Charter schools and school districts usually work together through charter school authorizing. School districts lend a hand by authorizing public charter schools with other educational institutions like public colleges and universities. However, lately, news about charter schools seeing their funds slashed and support pulled are popping up all over the country as public school districts start to distance themselves more and more.
Authorizers are the educational bodies that approve public charter schools and determine whether or not to extend or terminate a license to operate. Without this kind of support and without the adequate funds, charter schools are find themselves in dire straits.
Fewer and fewer school districts across the country are less inclined to authorize public charter schools today than they were previously. One way in which charter schools are limping along is by getting authorization from other means, other entities besides local school districts, such as independent charter boards.
States typically require charter petitioners to submit a letter and their petition to the superintendent of each district in the same attendance area the school wants to set up in. Charter petitioners do this to let the superintendent know they’re seeking an authorizer, making local school districts the first to hear about this motion. However, school districts are seeing less and less interest in authorizing these new charters or renewing the ones already in business. Here are a few common reasons why this is happening.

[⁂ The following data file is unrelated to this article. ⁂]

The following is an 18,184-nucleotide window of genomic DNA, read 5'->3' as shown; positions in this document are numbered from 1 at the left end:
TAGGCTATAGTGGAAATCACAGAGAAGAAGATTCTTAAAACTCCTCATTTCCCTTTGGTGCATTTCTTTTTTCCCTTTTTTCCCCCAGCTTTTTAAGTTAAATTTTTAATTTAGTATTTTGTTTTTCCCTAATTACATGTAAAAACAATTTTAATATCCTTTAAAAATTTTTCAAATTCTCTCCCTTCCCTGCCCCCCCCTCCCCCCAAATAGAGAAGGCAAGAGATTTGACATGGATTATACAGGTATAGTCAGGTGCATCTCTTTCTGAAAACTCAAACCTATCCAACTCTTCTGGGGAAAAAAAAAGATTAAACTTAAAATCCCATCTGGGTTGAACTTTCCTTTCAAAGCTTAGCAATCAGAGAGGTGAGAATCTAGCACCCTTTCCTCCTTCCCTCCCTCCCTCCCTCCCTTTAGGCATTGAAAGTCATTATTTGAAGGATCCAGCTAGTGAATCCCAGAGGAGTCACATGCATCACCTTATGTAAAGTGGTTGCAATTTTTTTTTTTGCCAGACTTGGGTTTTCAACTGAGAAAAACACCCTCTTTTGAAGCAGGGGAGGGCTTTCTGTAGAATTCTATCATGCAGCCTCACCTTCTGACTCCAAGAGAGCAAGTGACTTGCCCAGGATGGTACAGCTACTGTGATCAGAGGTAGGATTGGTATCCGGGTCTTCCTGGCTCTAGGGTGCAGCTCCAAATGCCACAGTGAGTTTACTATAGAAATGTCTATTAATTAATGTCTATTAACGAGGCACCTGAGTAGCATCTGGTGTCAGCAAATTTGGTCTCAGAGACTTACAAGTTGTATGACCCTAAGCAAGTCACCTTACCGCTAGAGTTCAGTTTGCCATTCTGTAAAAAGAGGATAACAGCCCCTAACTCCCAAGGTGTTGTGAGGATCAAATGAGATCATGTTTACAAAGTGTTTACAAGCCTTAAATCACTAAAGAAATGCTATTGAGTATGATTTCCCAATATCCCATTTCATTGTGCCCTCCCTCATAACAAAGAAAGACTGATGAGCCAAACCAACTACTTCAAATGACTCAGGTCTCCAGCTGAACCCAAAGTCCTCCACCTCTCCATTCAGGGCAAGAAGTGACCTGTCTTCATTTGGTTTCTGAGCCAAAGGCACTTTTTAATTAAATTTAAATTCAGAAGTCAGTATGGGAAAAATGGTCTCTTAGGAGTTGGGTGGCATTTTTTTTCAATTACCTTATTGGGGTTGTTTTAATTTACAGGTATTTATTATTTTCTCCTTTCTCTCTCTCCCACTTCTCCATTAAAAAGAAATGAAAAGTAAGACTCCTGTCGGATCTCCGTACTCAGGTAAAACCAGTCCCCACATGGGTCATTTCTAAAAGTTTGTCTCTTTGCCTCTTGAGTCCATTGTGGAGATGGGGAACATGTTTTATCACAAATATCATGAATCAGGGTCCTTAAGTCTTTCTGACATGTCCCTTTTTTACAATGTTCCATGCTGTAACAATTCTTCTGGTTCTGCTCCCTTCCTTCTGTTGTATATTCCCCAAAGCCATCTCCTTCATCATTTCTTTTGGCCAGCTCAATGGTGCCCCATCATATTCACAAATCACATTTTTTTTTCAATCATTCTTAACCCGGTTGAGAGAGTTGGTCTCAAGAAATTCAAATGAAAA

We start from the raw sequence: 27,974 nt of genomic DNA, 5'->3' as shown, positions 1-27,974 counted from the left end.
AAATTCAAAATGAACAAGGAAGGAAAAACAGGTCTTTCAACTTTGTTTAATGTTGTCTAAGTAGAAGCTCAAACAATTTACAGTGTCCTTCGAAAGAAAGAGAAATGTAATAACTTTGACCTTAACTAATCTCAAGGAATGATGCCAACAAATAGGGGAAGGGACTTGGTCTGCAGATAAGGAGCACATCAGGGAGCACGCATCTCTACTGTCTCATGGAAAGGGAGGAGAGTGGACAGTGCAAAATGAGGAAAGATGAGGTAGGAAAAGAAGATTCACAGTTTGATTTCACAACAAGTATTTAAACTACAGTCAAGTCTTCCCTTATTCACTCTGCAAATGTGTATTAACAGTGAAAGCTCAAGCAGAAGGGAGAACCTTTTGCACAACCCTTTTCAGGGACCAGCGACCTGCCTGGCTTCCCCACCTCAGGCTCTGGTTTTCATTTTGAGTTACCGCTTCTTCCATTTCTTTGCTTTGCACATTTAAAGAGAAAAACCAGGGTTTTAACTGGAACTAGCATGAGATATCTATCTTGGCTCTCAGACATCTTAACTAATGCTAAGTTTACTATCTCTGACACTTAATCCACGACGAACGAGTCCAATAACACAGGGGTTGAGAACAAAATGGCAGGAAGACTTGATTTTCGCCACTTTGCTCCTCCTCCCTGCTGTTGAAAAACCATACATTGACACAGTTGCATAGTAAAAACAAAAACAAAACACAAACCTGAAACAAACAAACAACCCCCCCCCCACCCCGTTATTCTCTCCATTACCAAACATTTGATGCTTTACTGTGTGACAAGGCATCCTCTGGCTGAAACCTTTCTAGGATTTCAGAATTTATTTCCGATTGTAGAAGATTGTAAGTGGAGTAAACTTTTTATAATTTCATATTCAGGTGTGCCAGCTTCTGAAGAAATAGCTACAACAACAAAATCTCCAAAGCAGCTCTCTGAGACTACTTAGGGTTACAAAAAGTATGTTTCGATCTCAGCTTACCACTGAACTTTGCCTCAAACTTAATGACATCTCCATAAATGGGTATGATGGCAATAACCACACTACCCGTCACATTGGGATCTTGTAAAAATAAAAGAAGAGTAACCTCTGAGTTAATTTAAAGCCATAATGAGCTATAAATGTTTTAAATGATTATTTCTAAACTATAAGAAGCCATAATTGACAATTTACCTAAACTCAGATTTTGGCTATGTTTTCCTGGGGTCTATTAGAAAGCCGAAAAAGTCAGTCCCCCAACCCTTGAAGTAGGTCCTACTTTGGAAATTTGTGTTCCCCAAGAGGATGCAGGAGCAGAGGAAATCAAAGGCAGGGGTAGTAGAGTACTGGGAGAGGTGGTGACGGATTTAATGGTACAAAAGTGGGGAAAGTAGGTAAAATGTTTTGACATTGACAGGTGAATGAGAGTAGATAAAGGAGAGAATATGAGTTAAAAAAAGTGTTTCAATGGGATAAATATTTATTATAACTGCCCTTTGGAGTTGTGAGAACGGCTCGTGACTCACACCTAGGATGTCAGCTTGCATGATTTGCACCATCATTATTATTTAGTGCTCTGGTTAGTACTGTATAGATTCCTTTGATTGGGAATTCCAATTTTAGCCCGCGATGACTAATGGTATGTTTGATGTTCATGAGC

Charter schools are designed to run independently compared to regular public schools. The charters’ governing authorities and leadership are ultimately responsible and control the budget, hiring and firing, schedule, courses, development, etc. Most school districts operate in the opposite way. District officials like to group all schools together under an umbrella, keeping all expectations the same. When a charter school comes into play, it disrupts the system.
Piggybacking off the point above, charter schools are foundationally ran differently and encourage educators to try new things and grow new methods. Charter schools by design promote a dependence on being independent and fostering new ways to teach and learn. With this in mind, it’s no secret that charter educators may not work well when it comes to larger systems with certain expectations already in place.
One misconception is that public charter schools attract and steal away the top students in both education and athletics from regular public schools. Traditional educators feel that charter schools really operate as private schools that rely on middle-class and upper-class students to fill their classrooms.
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